The RV and photometric data sets were analysed jointly. To this purpose we developed a MATLAB code that implements a global model and a data-fitting algorithm.
The model considers the parameters necessary
to describe the planet and star position and velocity vectors
at any given time, that is, the masses of the star and of the planet ,
the orbital period and eccentricity , the epoch and argument of
periastron, the systemic RV ; the orbital space orientation is
described by the inclination angle and the misalignment angle
The best-fit values of the parameters are obtained by a least-squares minimization algorithm. The region of the parameters space to be explored can be limited providing upper and lower limits to the parameter values. Most importantly, any number of linear and non-linear constraints can be set: this allows placing limits on other parameters (such as , , , see Table 2 for their definition), even though they are not direct parameters of the fit. The mass of the star, (), is preliminarily determined from evolutionary track models (Yi et al., 2001), adopting the values of the atmospheric parameters determined previously and using the value derived from the light curve. Evolutionary tracks also provide an estimate of the stellar age of 7.0 3.6 Gyr.
Together with our data sets, the global fit also considers the RVs presented in H11. We show in the top panel of Fig. 1 the phase-folded RV data, with superimposed the best-fit RV curve. We find the eccentricity to be , consistent with a circular orbit (Zakamska et al., 2011). The middle panel displays an expanded view of the phases around the transit. During the transit the RVs are first blue- and then red-shifted with respect to the orbital trend, indicating that the planet is moving on a retrograde orbit. The best-fit value for the sky-projected spin-orbit misalignment angle is deg. To evaluate the significance of the detection of the RM effect, we used the transit RV data alone (-0.050phase-0.024) and compared the values obtained by modelling the effect, =1.08, and by just fitting the orbital trend, =4.43. The bottom panel of Fig. 1 shows the phase-folded -band photometric data set and the best-fit light curve. We adopted the simple linear law to describe the stellar limb-darkening, as no significant improvement on the light curves fit is obtained by using a quadratic law.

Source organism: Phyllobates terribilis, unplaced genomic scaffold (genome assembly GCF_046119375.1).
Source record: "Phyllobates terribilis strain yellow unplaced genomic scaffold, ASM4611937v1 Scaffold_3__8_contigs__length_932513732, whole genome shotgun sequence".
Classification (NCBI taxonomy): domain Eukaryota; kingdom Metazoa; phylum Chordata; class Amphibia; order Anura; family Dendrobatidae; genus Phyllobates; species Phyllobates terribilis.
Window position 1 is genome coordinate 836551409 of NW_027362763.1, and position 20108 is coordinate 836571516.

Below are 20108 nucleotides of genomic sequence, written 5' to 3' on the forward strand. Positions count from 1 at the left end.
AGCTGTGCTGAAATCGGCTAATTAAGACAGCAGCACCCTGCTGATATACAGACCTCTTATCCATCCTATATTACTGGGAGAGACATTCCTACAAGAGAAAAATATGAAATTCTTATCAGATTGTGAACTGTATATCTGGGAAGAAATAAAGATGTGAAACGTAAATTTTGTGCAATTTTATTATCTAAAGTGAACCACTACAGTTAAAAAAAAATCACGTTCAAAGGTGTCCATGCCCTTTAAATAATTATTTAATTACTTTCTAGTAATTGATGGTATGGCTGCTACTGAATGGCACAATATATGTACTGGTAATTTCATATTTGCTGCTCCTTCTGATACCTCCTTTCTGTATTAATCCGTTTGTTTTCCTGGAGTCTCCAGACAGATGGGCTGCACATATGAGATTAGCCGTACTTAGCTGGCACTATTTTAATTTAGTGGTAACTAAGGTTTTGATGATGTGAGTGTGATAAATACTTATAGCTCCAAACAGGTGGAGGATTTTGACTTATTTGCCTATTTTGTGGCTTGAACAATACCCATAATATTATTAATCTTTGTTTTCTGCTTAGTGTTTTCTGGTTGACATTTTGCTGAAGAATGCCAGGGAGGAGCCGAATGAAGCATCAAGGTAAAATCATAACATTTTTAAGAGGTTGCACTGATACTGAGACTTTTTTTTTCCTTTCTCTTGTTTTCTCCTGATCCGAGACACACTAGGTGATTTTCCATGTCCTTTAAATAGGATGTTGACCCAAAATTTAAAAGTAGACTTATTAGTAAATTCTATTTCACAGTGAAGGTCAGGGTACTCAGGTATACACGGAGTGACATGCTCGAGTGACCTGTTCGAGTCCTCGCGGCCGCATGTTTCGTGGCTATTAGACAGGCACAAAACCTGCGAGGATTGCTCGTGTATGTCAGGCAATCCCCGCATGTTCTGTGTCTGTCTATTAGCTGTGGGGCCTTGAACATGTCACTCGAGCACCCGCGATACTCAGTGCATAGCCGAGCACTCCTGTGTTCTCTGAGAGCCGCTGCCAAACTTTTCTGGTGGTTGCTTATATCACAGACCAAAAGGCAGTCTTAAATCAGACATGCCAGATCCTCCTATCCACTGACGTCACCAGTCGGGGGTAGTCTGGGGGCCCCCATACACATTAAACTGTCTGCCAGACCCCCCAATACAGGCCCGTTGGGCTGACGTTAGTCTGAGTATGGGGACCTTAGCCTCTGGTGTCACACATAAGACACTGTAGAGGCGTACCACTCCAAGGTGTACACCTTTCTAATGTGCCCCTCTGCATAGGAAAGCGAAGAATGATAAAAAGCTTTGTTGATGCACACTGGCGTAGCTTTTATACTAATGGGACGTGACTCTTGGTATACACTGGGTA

The best-fit values for all the parameters are listed in Table 2, together with the errors that were determined by means of a Monte Carlo method. Our results agree well with those reported in H11.
|Stellar spectra characterization|
|Effective temperature, [K]|
|Surface gravity, [cm s]|
|Iron abundance, [Fe/H]|
|Microturbulence, [km s]|
|Macroturbulence, [km s]|
|Proj. rot. vel., [km s]|
|RV and photometric data fit|
|Star mass, [M]|
|Planet mass, [M]|
|Star radius, [R]|
|Planet radius, [R]|
|Orbital period, [days]|
|Longitude of periastron, [deg]|
|Orbital inclination, [deg]|
|Epoch of periastron, [BJD]|
|Barycentric RV, [m s]|
|H11 RVs offset, [m s]|
|Proj. spin-orbit angle, [deg]|
|Proj. rot. vel., [km s]|
|Limb dark. — HARPS-N band,|
|Limb dark. — band,|
|Orbital semi-major axis, [AU]|
|Transit duration, [hours]|
|Transit depth — band,|
|RV-curve semi-amplitude, [m s]|
|Star density, [g cm]|
|Star surface gravity, [cm s]|
|Planet density, [g cm]|
|Planet surface gravity, [cm s]|
|Planet equilibrium temperature, [K]|
Winn et al. (2010a) first noticed, and later Albrecht et al. (2012) (hereafter A12) confirmed, an empirical correlation between the spin-orbit relative orientation and the effective temperature of the host star: planets hosted by stars with 6250 K display a wide distribution of values, while planets around cooler stars are almost always well aligned (see Fig. 2).